Paris , 13 March 2009 – Prevention at the animal source is the optimal key in dealing with a prevalent and perennial zoonotic disease like rabies. Upstream control of rabies infection in dogs, including the control of in excess stray dog populations, should rank high on the agenda of developing countries’ national health and veterinary authorities for an efficient prevention of human and animal mortalities.
“The cost of a post-bite treatment in humans is about twenty to one hundred times more costly than the vaccination of a dog”, Dr Bernard Vallat, Director General of the World Organisation for Animal Health (OIE) explains. « Currently with only 10% of the financial resources used worldwide to treat people after a dog bite Veterinary Services would be able to eradicate rabies in animals and thus stop almost all human cases ”, he added.
Animal vaccination remains the method of choice to control and eradicate rabies. For ethical, ecological and economical reasons, the OIE advises against trying to control and eradicate rabies by killing potentially infected animals, as a sole method. It has been demonstrated repeatedly that all successful rabies eradication campaigns in the developing world have included programmes for the control of in excess stray dog populations as well as the systemic vaccination of owned dogs.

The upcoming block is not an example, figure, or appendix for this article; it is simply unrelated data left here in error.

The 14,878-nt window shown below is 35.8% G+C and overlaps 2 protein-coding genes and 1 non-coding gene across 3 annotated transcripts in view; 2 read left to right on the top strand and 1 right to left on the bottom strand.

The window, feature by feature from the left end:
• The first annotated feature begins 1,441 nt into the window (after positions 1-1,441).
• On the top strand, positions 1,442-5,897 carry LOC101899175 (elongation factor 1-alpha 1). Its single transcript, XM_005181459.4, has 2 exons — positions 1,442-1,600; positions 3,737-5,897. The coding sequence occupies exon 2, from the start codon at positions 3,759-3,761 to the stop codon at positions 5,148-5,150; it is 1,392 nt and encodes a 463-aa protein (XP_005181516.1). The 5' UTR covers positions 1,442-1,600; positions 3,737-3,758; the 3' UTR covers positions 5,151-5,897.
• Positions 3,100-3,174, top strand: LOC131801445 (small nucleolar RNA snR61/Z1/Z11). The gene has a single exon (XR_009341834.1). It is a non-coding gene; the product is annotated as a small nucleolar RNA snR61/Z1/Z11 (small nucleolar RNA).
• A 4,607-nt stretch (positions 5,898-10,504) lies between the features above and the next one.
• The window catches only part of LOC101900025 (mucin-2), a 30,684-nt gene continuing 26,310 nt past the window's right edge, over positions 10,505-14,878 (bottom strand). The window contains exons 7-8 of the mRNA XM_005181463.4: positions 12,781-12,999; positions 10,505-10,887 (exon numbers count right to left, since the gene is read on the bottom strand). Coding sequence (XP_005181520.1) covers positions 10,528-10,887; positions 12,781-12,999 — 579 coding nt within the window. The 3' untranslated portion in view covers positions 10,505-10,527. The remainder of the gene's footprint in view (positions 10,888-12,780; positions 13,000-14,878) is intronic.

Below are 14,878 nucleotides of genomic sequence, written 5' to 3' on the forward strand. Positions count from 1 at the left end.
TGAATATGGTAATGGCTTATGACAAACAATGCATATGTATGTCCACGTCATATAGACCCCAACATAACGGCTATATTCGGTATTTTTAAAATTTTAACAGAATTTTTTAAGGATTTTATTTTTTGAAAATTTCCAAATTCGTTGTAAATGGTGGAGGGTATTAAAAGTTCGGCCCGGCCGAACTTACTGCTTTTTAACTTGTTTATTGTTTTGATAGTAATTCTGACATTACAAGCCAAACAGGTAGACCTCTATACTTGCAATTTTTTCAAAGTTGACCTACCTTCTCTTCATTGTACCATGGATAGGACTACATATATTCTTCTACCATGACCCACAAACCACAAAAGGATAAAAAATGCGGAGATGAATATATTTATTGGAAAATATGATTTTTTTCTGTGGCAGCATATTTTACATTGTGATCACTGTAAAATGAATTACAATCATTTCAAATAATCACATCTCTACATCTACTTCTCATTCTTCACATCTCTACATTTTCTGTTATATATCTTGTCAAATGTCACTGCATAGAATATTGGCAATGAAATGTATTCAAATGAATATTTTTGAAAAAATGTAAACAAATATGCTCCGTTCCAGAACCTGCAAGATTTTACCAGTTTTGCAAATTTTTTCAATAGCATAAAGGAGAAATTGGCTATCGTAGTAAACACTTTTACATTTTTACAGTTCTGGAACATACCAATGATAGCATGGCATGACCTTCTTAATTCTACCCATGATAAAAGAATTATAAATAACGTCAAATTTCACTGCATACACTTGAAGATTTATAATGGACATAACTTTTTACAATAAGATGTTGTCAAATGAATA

National Veterinary Services are a buffer between the animal source and human infections
It is the prime responsibility of veterinarians to apply their knowledge and skills in animal disease control to break the link between the animal source of the disease and infection of susceptible humans .
“Good governance of veterinary services, better laboratory diagnostic capacity and well structured vaccination campaigns in domestic and wild animals are the key actions to be taken. Raising public awareness of rabies and of the need for collaboration with other professions involved, namely the public health sector, should also be emphasised.
Canine rabies and rabies in wildlife: different problems in different parts of the world
Worldwide the most common cause by far of human rabies infections is dog bites, but animal reservoirs of the disease differ from one region of the world another.
In developing countries the dog is the principal reservoir of rabies. Today, Far East Asia and Africa are the regions of the world most affected by canine rabies and where countries have the highest rates of human infection and human and animal deaths due to rabies.
In the northern hemisphere, where dog rabies has nearly been eliminated, rabies in wildlife is the main problem. In Eastern European countries, the red fox is the main reservoir for the disease and vulpine (fox) rabies represents the majority of all cases.
Rabies is a neglected and severely under-reported zoonotic disease in developing countries, killing each year worldwide an estimated 50,000 to 60,000 people, mostly children with terrible suffering and a much higher number of animals.
The OIE strongly supports World Rabies Day on the 28 th of September.